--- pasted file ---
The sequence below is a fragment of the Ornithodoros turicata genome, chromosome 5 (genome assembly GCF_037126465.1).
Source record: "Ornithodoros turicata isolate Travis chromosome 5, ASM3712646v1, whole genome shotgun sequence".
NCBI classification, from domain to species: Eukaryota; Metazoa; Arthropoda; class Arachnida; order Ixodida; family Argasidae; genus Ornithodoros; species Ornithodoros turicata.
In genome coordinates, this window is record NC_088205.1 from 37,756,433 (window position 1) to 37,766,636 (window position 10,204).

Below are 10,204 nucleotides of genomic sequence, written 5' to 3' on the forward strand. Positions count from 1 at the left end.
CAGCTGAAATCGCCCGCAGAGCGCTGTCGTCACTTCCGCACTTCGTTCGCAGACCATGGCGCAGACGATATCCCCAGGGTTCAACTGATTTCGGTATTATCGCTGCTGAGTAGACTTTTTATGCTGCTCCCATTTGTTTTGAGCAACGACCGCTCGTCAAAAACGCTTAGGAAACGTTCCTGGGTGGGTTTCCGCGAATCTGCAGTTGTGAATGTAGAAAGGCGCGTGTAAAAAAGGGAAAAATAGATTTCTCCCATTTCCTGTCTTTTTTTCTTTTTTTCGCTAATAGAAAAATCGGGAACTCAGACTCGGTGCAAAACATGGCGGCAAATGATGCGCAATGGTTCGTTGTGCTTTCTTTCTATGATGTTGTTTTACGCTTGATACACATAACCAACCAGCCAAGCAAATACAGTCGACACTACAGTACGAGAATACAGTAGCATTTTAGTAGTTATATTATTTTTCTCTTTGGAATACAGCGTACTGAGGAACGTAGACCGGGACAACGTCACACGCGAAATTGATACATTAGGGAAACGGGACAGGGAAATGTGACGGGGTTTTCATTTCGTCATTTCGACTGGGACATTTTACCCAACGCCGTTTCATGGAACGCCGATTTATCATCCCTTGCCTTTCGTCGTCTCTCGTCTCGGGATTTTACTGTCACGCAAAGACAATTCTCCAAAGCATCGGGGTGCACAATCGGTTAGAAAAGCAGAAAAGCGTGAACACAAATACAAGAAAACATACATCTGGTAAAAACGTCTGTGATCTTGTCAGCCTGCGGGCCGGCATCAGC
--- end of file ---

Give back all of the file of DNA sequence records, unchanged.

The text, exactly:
The sequence below is a fragment of the Ornithodoros turicata genome, chromosome 5 (genome assembly GCF_037126465.1).
Source record: "Ornithodoros turicata isolate Travis chromosome 5, ASM3712646v1, whole genome shotgun sequence".
NCBI classification, from domain to species: Eukaryota; Metazoa; Arthropoda; class Arachnida; order Ixodida; family Argasidae; genus Ornithodoros; species Ornithodoros turicata.
In genome coordinates, this window is record NC_088205.1 from 37,756,433 (window position 1) to 37,766,636 (window position 10,204).

Below are 10,204 nucleotides of genomic sequence, written 5' to 3' on the forward strand. Positions count from 1 at the left end.
CAGCTGAAATCGCCCGCAGAGCGCTGTCGTCACTTCCGCACTTCGTTCGCAGACCATGGCGCAGACGATATCCCCAGGGTTCAACTGATTTCGGTATTATCGCTGCTGAGTAGACTTTTTATGCTGCTCCCATTTGTTTTGAGCAACGACCGCTCGTCAAAAACGCTTAGGAAACGTTCCTGGGTGGGTTTCCGCGAATCTGCAGTTGTGAATGTAGAAAGGCGCGTGTAAAAAAGGGAAAAATAGATTTCTCCCATTTCCTGTCTTTTTTTCTTTTTTTCGCTAATAGAAAAATCGGGAACTCAGACTCGGTGCAAAACATGGCGGCAAATGATGCGCAATGGTTCGTTGTGCTTTCTTTCTATGATGTTGTTTTACGCTTGATACACATAACCAACCAGCCAAGCAAATACAGTCGACACTACAGTACGAGAATACAGTAGCATTTTAGTAGTTATATTATTTTTCTCTTTGGAATACAGCGTACTGAGGAACGTAGACCGGGACAACGTCACACGCGAAATTGATACATTAGGGAAACGGGACAGGGAAATGTGACGGGGTTTTCATTTCGTCATTTCGACTGGGACATTTTACCCAACGCCGTTTCATGGAACGCCGATTTATCATCCCTTGCCTTTCGTCGTCTCTCGTCTCGGGATTTTACTGTCACGCAAAGACAATTCTCCAAAGCATCGGGGTGCACAATCGGTTAGAAAAGCAGAAAAGCGTGAACACAAATACAAGAAAACATACATCTGGTAAAAACGTCTGTGATCTTGTCAGCCTGCGGGCCGGCATCAGC